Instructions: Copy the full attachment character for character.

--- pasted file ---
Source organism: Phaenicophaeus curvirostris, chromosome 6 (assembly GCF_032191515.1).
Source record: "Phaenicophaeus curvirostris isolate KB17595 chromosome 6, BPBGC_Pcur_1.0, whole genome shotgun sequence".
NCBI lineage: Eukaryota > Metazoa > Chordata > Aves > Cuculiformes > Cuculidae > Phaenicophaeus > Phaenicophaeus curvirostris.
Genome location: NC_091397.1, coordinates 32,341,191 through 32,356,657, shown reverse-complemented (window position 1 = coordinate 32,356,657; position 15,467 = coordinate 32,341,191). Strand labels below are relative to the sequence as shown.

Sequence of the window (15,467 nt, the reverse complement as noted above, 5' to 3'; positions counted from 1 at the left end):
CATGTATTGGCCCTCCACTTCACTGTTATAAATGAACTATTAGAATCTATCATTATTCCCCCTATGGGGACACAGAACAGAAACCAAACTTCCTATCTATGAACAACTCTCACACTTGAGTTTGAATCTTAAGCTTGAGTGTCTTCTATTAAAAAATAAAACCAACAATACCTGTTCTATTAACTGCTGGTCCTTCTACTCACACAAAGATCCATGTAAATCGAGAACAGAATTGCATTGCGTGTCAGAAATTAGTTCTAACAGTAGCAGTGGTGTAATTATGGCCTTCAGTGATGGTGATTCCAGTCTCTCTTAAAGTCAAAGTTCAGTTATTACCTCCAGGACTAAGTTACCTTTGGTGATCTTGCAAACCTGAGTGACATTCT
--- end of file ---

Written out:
Source organism: Phaenicophaeus curvirostris, chromosome 6 (assembly GCF_032191515.1).
Source record: "Phaenicophaeus curvirostris isolate KB17595 chromosome 6, BPBGC_Pcur_1.0, whole genome shotgun sequence".
NCBI lineage: Eukaryota > Metazoa > Chordata > Aves > Cuculiformes > Cuculidae > Phaenicophaeus > Phaenicophaeus curvirostris.
Genome location: NC_091397.1, coordinates 32,341,191 through 32,356,657, shown reverse-complemented (window position 1 = coordinate 32,356,657; position 15,467 = coordinate 32,341,191). Strand labels below are relative to the sequence as shown.

Sequence of the window (15,467 nt, the reverse complement as noted above, 5' to 3'; positions counted from 1 at the left end):
CATGTATTGGCCCTCCACTTCACTGTTATAAATGAACTATTAGAATCTATCATTATTCCCCCTATGGGGACACAGAACAGAAACCAAACTTCCTATCTATGAACAACTCTCACACTTGAGTTTGAATCTTAAGCTTGAGTGTCTTCTATTAAAAAATAAAACCAACAATACCTGTTCTATTAACTGCTGGTCCTTCTACTCACACAAAGATCCATGTAAATCGAGAACAGAATTGCATTGCGTGTCAGAAATTAGTTCTAACAGTAGCAGTGGTGTAATTATGGCCTTCAGTGATGGTGATTCCAGTCTCTCTTAAAGTCAAAGTTCAGTTATTACCTCCAGGACTAAGTTACCTTTGGTGATCTTGCAAACCTGAGTGACATTCT